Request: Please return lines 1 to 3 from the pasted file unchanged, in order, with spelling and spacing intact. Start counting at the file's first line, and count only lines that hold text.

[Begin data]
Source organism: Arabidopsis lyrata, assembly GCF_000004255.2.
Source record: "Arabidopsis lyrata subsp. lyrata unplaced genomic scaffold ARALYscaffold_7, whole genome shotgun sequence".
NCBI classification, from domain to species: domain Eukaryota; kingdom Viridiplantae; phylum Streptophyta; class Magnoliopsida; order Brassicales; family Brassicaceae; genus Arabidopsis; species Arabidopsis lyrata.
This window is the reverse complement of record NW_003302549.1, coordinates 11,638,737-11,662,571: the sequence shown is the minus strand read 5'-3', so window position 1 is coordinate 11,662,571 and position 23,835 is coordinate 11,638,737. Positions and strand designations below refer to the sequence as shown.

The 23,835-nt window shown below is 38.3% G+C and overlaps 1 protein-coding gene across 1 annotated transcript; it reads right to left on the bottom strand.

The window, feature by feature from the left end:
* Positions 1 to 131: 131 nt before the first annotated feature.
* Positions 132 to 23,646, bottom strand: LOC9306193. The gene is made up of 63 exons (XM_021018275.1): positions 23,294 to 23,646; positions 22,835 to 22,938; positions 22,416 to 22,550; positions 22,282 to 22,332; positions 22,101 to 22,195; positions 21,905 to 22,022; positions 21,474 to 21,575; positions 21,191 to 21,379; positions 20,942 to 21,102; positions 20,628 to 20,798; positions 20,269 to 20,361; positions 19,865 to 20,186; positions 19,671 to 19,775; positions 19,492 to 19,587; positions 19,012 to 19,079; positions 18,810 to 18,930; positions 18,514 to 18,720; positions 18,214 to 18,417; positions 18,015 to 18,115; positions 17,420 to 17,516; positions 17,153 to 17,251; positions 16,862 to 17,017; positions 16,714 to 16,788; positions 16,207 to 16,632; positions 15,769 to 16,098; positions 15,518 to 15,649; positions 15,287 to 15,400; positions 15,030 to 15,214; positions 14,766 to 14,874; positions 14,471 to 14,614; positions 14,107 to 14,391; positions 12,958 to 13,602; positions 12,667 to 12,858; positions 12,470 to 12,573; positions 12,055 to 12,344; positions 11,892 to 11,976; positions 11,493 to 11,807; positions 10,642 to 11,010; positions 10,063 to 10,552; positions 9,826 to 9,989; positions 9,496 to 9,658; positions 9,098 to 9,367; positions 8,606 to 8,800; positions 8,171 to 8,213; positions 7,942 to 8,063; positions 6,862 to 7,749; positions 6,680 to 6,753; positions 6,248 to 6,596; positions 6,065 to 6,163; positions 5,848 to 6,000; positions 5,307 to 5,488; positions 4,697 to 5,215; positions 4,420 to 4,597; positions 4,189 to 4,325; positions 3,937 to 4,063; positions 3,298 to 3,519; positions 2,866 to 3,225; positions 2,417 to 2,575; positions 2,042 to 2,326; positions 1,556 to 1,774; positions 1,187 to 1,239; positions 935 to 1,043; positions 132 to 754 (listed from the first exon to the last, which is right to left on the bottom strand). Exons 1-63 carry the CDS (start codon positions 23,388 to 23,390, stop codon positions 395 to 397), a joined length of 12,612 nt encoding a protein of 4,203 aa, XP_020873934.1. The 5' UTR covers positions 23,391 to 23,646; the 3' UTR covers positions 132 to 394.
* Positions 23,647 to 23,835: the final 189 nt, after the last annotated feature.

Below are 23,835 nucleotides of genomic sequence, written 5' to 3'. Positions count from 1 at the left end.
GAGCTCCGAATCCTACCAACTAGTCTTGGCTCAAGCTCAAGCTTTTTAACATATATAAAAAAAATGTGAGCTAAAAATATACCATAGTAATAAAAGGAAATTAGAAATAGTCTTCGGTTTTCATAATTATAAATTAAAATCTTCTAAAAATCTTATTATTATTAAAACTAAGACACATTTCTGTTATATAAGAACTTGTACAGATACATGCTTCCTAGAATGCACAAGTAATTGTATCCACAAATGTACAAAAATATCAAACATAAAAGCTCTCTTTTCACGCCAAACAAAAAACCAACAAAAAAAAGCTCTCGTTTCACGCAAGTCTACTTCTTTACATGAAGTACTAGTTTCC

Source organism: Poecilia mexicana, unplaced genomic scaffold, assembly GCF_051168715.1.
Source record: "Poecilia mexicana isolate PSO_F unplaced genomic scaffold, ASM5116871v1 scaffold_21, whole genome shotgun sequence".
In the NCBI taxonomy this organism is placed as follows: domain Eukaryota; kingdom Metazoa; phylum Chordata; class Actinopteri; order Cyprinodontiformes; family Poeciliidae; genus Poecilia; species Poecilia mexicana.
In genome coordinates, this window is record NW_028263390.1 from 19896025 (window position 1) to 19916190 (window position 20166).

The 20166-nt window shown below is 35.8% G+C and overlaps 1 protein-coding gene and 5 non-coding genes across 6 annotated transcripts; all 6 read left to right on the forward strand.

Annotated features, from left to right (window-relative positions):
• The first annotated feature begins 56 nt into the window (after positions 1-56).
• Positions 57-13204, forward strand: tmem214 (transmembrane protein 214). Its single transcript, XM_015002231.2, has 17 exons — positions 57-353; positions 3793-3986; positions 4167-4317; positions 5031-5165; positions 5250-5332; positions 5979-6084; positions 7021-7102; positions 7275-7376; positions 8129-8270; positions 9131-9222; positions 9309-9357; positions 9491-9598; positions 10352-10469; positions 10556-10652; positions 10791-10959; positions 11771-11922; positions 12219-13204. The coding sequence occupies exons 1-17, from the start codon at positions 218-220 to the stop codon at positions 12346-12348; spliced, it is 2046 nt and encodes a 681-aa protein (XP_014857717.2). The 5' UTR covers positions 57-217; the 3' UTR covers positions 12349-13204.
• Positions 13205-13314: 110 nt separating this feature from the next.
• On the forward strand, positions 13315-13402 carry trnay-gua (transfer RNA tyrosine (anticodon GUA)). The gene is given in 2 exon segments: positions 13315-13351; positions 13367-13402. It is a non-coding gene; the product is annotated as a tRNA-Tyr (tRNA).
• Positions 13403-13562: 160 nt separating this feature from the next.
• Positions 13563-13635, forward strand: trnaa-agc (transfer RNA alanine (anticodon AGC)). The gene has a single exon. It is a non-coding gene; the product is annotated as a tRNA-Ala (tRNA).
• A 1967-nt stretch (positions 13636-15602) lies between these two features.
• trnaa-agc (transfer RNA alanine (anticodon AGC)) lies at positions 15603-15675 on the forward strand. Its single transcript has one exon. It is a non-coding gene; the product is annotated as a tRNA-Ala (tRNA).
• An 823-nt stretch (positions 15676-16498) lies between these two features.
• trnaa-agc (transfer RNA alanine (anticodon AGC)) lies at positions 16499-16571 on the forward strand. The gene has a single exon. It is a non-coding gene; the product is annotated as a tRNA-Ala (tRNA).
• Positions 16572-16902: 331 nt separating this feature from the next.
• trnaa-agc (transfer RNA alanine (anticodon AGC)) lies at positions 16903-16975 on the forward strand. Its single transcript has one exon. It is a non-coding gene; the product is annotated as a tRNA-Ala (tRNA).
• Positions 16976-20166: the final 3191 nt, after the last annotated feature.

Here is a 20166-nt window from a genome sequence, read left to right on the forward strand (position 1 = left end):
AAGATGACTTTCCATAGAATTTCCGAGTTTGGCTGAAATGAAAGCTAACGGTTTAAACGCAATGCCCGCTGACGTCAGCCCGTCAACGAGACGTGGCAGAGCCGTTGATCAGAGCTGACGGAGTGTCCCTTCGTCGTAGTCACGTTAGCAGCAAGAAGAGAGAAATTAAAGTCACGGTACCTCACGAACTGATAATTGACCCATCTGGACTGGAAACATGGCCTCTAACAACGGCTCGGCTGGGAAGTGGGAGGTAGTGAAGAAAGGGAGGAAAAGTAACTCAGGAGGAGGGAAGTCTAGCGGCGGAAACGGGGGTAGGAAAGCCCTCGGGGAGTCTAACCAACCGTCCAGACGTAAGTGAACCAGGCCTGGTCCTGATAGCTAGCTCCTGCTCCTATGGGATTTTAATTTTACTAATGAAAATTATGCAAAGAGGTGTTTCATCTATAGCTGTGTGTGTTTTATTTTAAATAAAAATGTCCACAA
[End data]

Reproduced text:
Source organism: Arabidopsis lyrata, assembly GCF_000004255.2.
Source record: "Arabidopsis lyrata subsp. lyrata unplaced genomic scaffold ARALYscaffold_7, whole genome shotgun sequence".
NCBI classification, from domain to species: domain Eukaryota; kingdom Viridiplantae; phylum Streptophyta; class Magnoliopsida; order Brassicales; family Brassicaceae; genus Arabidopsis; species Arabidopsis lyrata.